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Global business Agility report: Slovenska Sporitelna 13 January 2022

Branislav Jarabek, Head of Organizational Change at Slovenska Sporitelna, discusses how it took a little bit of elbow grease to line up all the components of their Agile strategy. But once the elements clicked, the results have been remarkable. 

As financial institutions recognize the need to respond faster to changing customer habits, they have turned to Agile. An Agile way of working equips employees and teams with the methods and processes to fail fast, learn, and bring solutions to the market quicker. For this report and series of interviews, we collaborated with ADAPTOVATE, a leading global transformation consultancy. We spoke with transformation leaders from institutions all over the world. We asked them to describe their successes and challenges in adopting Agile.

What does the term "Agility" mean at your institution? Does it correspond to a specific function and responsibility or is it a cross-cutting philosophy that structures the transformation of your organization? If the latter, who is ultimately responsible?

Agile at SLSP means a complete mindset and leadership change structured around ever changing client needs. As a mindset shift, it cuts across the organization and touches the sole core of our operations. As our target philosophy is to create personalized solutions for tomorrow’s client needs, we had to move away from our product-focused way of problem solving to a client based (customer-centric) way. This has a lasting impact on the way we work with our people and how people work with us. We also consider this as a part of “Agility”. Driving our local change not as top-down or bottom-up but from the middle management outward is allowing us to manage the change from the top of the organization as well as monitor its impact in detail on the bottom level. 

In your quest for greater Agility, which areas are most likely to be transformed? Which areas, on the other hand, do not require immediate transformation, either because they are already "Agile" or because they do not need to be?

With our clients at the very heart of our need to change, we look to primarily transform the processes, products, touchpoints, and people who are in direct contact with clients or partcipate in any digital interaction with them. This approach is allowing us (as the largest incumbent bank in the market strongly dependent on its brick-and-mortar business model in the past) to create synergies between old fashioned branch-based products and services with newly created end-to-end customer journey ownership focused on digital solutions.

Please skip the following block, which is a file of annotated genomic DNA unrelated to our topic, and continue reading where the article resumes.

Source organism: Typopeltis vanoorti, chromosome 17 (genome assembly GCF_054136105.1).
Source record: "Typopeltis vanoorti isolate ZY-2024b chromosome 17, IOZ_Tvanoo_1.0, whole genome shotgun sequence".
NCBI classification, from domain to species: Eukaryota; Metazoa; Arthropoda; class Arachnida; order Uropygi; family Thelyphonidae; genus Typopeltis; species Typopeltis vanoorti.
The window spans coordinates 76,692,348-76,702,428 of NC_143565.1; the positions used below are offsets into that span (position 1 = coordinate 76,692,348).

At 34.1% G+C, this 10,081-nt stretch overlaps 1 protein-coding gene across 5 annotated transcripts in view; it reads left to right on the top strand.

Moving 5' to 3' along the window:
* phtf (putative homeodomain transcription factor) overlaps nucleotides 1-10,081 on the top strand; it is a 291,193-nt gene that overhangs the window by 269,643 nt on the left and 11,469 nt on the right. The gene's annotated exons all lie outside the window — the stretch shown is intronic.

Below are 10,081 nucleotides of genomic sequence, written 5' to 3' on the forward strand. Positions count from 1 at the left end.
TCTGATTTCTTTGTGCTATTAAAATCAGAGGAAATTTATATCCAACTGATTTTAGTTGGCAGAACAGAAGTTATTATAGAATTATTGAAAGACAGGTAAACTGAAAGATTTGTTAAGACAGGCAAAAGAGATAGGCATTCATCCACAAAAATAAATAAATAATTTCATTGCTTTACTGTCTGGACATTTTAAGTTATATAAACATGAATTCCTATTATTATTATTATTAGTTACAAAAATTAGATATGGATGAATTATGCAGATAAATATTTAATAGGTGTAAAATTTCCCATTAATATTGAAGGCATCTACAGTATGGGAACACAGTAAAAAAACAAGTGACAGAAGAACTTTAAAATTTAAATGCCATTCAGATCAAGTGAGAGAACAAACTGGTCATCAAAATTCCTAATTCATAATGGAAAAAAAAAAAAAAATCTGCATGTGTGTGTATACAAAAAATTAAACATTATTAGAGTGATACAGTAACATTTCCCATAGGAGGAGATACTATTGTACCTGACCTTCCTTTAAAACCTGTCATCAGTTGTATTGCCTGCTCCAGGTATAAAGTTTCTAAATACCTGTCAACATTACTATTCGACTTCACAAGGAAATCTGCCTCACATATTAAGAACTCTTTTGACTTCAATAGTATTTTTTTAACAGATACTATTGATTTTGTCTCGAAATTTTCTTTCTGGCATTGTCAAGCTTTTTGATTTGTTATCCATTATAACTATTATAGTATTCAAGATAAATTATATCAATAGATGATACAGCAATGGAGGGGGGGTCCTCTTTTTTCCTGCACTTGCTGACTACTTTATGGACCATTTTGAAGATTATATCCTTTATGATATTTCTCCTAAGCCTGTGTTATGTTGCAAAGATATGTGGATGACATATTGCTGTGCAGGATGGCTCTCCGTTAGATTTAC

Our approaches can be summed up simply by the phrase "Agile where solutions for the clients are created and organized around customer journeys." And for the parts of our organization where the main value added to the client is run-the-bank process stability and efficiency, we believe in letting these departments work in their established way of working. Nevertheless, we still promote automation in these work areas and put great importance on their synergy with the Agile part of the bank.

Among your Agile transformation projects, which ones have been (or still are) the most difficult to lead, but for which you feel that a major step has finally been taken? What was the difficulty and what has finally enabled success on these projects?

As with any project, the more complex the problem is, the longer it takes to come up with the correct solution. A transformation is truly a road full of unknown threats with unknown solutions of how to avoid them. Therefore, we are running all of our transformation activities not as “projects”, but we execute them step-by-step with a “test and learn” (and of course also “correct”) attitude, gradually learning each cornerstone of the new way-of-working and building our own (unique) “ability to change” – to be able to keep changing constantly in the future.